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Rapid7 Finds Four Flaws in SIGMA Spectrum Infusion Pump and WiFi Battery


Rapid7 discovers four vulnerabilities

Rapid7 on April 20, 2022 found vulnerabilities in two TCP/IP enabled medical devices found by Baxter Healthcare. The four vulnerabilities impacted the company’s SIGMA Spectrum Infusion Pump and SIGMA Wifi battery. 

After five months when Rapid7 reported the issue to Baxter, the organizations are now disclosing they have collaborated to discuss the effect, solution, and a team strategy for these flaws. 

InfoSecurity reports: all these vulnerabilities have now reportedly been fixed, but in the new disclosure report, Heiland clarified that even before the patches were released, the issues could not have been exploited over the internet or at a great distance.

About the vulnerability 

Rapid7 has covered the findings in a recent report, where the firm mentioned Sigma bugs were found by Deral Heiland, Rapid7’s main IoT (Internet of Things) expert. 

To give readers a general idea, Baxter’s SIGMA infusion pumps are generally used by hospitals to give medicine and nutrition directly into a patient’s circulatory system.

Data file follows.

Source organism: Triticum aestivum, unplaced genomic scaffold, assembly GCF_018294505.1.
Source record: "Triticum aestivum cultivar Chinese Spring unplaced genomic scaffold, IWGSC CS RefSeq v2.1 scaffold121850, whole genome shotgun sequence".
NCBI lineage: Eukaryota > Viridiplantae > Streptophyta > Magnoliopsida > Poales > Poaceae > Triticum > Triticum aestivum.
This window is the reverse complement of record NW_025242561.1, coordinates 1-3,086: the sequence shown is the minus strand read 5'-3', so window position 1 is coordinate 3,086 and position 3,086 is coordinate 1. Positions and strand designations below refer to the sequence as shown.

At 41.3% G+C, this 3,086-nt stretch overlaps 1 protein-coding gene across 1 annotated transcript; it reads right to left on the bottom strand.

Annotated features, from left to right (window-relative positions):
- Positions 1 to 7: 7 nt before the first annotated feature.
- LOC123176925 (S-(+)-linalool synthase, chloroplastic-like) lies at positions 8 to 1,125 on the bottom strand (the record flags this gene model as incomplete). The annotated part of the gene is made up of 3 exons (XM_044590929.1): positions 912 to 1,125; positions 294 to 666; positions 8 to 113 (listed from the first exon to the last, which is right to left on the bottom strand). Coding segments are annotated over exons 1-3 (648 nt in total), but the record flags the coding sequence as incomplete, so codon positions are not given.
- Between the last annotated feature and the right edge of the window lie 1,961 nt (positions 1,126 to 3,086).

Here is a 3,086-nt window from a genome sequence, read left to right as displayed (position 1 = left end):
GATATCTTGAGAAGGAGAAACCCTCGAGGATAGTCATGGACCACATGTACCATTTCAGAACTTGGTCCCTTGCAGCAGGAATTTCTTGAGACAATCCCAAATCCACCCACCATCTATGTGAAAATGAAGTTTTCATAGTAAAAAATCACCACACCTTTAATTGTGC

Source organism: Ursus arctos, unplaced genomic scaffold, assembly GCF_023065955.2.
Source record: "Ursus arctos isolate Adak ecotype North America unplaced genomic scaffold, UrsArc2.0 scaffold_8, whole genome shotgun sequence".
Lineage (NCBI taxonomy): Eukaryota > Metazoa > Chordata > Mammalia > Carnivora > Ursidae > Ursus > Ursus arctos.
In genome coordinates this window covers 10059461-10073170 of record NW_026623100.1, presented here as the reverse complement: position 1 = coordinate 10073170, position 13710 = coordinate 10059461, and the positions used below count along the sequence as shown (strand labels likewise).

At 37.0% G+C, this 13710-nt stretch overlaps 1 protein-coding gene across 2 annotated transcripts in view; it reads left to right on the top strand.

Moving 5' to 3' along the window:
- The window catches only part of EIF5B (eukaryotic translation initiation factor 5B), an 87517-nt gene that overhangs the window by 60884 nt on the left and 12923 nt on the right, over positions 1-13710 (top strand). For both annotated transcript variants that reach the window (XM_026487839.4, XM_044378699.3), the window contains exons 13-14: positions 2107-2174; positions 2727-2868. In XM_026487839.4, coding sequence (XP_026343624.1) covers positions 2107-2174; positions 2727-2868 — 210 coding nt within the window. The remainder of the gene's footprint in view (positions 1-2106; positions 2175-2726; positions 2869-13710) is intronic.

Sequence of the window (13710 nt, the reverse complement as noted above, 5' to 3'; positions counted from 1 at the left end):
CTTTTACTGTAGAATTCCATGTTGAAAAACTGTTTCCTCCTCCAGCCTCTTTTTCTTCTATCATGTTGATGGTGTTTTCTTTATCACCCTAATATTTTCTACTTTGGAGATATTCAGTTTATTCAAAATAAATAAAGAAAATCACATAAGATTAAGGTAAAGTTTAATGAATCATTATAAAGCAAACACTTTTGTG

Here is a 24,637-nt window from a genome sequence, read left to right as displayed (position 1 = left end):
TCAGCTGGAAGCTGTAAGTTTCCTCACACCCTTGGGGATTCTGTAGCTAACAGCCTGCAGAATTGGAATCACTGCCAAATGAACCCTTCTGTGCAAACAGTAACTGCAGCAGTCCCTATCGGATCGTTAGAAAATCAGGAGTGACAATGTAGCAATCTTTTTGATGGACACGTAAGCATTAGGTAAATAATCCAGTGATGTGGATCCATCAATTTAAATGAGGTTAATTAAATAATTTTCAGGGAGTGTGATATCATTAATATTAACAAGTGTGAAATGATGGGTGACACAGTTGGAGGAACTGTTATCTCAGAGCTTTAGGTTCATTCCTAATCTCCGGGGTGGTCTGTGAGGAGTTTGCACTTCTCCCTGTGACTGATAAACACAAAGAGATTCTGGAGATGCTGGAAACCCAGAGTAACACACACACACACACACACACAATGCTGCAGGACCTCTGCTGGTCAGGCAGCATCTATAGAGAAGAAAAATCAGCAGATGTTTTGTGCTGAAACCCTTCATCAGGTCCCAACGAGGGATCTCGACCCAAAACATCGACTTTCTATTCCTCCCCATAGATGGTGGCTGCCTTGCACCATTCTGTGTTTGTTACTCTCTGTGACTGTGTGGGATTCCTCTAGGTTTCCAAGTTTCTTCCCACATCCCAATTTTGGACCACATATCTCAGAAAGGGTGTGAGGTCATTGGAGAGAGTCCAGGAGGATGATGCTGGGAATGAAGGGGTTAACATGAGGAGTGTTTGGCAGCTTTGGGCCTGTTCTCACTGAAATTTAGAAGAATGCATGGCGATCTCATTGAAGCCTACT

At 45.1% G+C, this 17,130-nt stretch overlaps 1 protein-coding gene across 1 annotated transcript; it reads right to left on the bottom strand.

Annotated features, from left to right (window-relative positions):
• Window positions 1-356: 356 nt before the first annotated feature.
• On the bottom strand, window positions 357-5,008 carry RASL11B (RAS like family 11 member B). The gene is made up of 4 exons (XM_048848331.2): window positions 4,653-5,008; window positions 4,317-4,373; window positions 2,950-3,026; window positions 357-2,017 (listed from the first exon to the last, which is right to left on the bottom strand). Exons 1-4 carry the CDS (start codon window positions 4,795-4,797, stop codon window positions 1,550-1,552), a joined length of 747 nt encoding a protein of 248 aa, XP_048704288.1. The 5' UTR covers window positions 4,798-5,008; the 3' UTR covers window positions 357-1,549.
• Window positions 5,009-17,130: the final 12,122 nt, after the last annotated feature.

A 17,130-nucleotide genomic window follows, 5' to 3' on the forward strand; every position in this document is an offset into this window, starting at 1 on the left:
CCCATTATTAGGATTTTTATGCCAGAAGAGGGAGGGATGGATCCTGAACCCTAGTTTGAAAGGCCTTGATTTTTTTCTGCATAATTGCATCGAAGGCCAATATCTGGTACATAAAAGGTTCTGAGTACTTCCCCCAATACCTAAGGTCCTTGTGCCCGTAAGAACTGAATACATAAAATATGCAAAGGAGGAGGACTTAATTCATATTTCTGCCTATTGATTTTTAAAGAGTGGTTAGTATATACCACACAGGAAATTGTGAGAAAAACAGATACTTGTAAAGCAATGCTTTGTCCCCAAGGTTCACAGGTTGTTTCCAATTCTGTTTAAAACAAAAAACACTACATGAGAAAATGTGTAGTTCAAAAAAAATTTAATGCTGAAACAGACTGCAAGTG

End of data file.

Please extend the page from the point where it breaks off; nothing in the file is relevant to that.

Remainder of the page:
The first vulnerability (known as CVE–2022–26390) discovered by Rapid7 made the pump to send the WiFi credentials to the battery unit when it was connected to the primary infusion pump and the infusion pump got power. 

The second vulnerability (known as CVE–2022–26392), on the contrary, observed the exposure of the command ‘hostmassage’ to format string vulnerability while executing a telnet session on the Baxter SIGMA WiFi battery firmware version 16. 

The third vulnerability (known as CVE–2022–26393) is also a format string vulnerability on WiFi battery software version 20 D29. 

The last and fourth vulnerability (known as CVE–2022–26394) observed WiFi battery units (versions 16, 17 and 20 D29) enabling remote unauthorised modification of the SIGMA GW IP address (used in configuration of back-end communication services for devices’ working). 

How does the attack take place?

The threat actor has to be within atleast WiFi range of the impacted devices, and in few instances, he will need to have a direct physical access. 

But if the hacker gets a network access to the pump unit, with a single unauthorised packet, he can make the unit to redirect all back-end system to a host they control, making a scope for for a possible man in the middle (MiTM) attack.

Rapid7 reports:

This could impact the accuracy of the pump data being sent for monitoring and recording purposes, and also potentially be used to intercept Drug library data updates to the pumps — which could potentially be dangerous.”



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